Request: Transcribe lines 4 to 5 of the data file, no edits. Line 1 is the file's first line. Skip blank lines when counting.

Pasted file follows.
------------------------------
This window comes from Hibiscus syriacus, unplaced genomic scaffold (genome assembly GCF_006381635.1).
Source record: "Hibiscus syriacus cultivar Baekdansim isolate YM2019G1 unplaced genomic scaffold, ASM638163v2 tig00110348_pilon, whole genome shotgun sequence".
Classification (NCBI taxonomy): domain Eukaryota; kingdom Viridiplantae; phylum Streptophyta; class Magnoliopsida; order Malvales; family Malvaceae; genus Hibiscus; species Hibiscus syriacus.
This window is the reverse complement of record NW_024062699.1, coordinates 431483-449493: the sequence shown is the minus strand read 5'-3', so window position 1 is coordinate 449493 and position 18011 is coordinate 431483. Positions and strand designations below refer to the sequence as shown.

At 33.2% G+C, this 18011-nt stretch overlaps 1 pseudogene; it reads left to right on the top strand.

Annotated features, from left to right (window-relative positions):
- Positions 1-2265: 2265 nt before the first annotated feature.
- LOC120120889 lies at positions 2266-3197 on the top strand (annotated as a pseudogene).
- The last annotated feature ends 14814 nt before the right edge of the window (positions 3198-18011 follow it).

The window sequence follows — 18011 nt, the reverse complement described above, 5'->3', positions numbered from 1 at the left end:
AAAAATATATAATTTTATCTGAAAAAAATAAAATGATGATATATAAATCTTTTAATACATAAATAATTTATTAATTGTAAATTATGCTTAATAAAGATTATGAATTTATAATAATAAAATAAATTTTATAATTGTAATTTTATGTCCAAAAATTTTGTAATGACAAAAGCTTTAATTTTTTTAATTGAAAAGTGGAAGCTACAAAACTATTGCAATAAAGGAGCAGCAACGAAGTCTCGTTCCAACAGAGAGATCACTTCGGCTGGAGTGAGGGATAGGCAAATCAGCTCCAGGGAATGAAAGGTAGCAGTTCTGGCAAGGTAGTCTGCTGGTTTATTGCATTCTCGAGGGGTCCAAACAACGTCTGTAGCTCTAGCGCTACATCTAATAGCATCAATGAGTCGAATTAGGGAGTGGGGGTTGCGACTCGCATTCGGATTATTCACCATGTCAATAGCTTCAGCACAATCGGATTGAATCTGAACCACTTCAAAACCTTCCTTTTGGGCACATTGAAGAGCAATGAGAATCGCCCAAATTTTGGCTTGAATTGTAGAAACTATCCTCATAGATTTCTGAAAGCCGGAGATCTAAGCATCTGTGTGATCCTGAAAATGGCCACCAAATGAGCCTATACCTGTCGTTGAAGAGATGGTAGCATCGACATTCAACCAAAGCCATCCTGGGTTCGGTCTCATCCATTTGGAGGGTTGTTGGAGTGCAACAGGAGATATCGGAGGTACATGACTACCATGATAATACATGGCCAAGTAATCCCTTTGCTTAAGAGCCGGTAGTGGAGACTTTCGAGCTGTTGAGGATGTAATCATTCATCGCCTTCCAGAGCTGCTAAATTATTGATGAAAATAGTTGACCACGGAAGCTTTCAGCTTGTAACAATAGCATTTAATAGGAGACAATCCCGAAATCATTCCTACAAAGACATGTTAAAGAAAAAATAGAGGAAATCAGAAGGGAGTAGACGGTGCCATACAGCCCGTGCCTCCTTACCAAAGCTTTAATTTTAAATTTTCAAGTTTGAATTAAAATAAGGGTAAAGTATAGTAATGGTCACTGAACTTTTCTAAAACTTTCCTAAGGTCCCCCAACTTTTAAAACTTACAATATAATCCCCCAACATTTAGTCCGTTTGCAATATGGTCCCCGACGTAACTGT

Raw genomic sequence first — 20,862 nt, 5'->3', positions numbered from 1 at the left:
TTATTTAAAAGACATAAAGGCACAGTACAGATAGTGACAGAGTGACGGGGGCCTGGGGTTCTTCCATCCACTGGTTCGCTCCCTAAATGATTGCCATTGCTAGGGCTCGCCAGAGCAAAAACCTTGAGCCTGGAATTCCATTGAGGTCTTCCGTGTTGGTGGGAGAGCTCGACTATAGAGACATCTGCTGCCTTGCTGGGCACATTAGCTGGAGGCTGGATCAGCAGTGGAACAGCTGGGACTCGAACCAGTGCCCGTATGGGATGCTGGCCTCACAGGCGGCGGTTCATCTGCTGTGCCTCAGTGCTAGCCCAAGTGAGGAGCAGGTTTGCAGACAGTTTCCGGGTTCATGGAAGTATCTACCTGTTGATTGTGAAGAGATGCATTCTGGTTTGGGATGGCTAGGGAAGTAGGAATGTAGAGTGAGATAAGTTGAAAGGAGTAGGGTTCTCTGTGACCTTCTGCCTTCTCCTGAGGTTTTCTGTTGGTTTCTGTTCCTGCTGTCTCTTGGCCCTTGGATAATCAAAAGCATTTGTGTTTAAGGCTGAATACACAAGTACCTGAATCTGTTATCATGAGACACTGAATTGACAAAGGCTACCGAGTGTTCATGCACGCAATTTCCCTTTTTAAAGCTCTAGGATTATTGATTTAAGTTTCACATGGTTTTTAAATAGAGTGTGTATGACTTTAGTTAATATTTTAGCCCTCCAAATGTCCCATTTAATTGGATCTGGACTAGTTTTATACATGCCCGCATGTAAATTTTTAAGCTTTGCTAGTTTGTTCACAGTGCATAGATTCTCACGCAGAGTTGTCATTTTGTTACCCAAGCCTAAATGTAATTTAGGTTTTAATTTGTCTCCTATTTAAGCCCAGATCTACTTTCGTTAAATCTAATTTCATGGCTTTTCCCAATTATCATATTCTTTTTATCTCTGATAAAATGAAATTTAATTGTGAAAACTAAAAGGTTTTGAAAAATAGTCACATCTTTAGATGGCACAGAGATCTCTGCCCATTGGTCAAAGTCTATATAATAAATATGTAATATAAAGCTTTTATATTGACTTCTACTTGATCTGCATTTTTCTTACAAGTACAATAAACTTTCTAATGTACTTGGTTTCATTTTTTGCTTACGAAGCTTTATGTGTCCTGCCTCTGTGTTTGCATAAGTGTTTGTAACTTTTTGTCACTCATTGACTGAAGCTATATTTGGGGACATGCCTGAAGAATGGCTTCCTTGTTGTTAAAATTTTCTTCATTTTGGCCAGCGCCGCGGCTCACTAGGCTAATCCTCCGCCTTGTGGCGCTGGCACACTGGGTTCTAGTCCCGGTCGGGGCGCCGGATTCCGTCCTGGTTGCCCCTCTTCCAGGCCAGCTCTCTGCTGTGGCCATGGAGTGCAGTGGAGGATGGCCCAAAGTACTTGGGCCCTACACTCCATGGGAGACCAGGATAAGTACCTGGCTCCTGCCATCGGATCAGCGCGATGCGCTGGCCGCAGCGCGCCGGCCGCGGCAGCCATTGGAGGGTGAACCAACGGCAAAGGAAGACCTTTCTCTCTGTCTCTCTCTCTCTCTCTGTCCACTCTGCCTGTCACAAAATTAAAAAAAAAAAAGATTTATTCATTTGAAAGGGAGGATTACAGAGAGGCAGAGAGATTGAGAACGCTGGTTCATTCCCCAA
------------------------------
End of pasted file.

This window is the reverse complement of record NW_024062699.1, coordinates 431483-449493: the sequence shown is the minus strand read 5'-3', so window position 1 is coordinate 449493 and position 18011 is coordinate 431483. Positions and strand designations below refer to the sequence as shown.

At 33.2% G+C, this 18011-nt stretch overlaps 1 pseudogene; it reads left to right on the top strand.